Brittley, our FNHA rep at language and culture camps, spoke during her traditional medicine walk on how it’s more than harvesting, it is instilling a deep sense of gratitude for what the land provides. Giving thanks and praying for what we harvest is a fundamental aspect of our culture, as it fosters a harmonious relationship with nature. By teaching the value of taking only what we need, we emphasize the importance of sustainability and conservation. Our people believe that when we care for the land, it reciprocates by taking care of us, ensuring a bountiful future for generations to come.
During the enlightening walk around the village, Brittley shared her knowledge of the traditional medicines that surrounded us such as red clover, fireweed, mint, stinging nettle, broad leaf plantain, dandelion, and others. She passionately spoke about the incredible benefits that each medicine offers and emphasized the importance of incorporating them into our daily lives for preventative care, rather than solely relying on them when we fall ill.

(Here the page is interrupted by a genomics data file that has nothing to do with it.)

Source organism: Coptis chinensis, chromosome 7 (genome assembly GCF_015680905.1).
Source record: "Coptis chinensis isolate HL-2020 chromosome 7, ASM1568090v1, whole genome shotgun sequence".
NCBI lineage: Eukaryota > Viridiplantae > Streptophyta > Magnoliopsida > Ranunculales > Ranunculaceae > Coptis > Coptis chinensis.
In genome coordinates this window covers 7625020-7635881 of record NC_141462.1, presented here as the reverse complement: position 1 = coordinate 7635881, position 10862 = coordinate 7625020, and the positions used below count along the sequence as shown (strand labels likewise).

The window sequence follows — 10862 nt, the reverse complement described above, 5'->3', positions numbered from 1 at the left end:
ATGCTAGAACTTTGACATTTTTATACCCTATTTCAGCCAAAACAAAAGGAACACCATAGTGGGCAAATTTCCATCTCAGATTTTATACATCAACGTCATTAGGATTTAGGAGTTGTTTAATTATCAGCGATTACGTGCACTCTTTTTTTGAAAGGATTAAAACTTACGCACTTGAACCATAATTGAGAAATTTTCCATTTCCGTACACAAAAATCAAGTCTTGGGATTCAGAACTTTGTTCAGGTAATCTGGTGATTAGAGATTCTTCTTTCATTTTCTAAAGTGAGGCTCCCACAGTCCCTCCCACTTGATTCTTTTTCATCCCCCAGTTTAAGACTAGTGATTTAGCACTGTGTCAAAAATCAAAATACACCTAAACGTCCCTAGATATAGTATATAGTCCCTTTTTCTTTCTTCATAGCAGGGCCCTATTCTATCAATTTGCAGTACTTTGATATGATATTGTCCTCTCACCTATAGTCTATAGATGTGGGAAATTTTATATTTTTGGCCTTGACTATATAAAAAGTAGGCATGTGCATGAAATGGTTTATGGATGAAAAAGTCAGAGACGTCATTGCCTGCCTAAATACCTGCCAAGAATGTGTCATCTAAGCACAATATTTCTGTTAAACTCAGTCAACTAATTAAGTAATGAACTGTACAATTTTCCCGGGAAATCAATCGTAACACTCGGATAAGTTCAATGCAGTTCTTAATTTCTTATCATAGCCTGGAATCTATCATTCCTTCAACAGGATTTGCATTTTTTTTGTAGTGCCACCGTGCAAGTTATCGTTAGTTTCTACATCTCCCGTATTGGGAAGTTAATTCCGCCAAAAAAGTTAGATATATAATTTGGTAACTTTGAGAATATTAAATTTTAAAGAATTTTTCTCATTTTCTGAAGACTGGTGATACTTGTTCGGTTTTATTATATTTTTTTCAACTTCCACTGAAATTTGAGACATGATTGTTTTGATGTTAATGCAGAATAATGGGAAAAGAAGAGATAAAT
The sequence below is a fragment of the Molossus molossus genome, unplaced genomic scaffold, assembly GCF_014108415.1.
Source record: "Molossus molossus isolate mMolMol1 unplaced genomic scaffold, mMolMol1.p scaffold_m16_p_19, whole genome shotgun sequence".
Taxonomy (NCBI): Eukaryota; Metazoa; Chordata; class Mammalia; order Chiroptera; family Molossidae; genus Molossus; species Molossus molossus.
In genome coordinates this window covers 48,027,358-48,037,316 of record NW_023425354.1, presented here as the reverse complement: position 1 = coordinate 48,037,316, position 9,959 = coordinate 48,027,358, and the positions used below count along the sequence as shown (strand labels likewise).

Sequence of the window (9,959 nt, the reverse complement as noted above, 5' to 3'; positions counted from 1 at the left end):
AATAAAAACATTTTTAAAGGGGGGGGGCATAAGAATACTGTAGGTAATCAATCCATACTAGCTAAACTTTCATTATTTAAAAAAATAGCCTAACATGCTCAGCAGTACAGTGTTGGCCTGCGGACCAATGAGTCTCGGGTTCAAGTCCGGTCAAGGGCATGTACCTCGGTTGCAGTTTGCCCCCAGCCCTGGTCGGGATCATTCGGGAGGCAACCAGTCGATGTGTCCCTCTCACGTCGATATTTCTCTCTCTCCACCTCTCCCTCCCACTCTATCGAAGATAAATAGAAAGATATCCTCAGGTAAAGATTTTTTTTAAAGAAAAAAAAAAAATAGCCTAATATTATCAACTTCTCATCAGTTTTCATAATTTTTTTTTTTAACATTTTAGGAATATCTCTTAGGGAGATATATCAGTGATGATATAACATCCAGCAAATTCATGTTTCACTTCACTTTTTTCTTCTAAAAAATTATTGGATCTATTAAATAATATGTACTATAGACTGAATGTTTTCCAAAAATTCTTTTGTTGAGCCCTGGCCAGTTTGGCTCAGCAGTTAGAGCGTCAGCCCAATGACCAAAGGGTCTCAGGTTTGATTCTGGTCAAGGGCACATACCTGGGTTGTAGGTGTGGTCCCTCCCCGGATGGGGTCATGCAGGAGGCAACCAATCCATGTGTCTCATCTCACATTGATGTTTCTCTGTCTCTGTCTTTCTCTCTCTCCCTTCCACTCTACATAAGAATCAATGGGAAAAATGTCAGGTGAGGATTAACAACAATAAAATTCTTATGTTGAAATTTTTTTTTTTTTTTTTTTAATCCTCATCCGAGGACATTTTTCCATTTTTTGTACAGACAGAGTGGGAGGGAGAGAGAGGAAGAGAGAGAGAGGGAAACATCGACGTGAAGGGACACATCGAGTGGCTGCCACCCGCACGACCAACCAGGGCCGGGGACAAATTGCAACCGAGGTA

Over the week we had the opportunity to connect with the elders where we got to sit and listen to their stories and teachings, something that is of the utmost importance for the preservation and continuation of our language and cultural heritage. Our elders are the keepers of our traditions, wisdom, and ancestral knowledge, so getting to spend time with them and listen to what they had to share with us was so important so we can keep the momentum going in preserving our language and traditions.
We had the privilege of hearing Ma̱nłida’as, Maxine Matlipi share her wisdom and knowledge about our Kwakwa̱ka̱’wakw regalia while getting to see some of her beautiful apron work in person. Maxine is known for her incredible regalia work but also one of the key organizers that work the back room during potlatches. She touched on some of the history of where the inspiration of our regalia came from, about the different types of buttons we use, and the teachings about only using your family crests and colors you have rights to. She also spoke on the importance of representing ourselves in a good way to uplift our families and each other in our Gukwdzi, some vital teachings instilled in our people to carry for generations to come.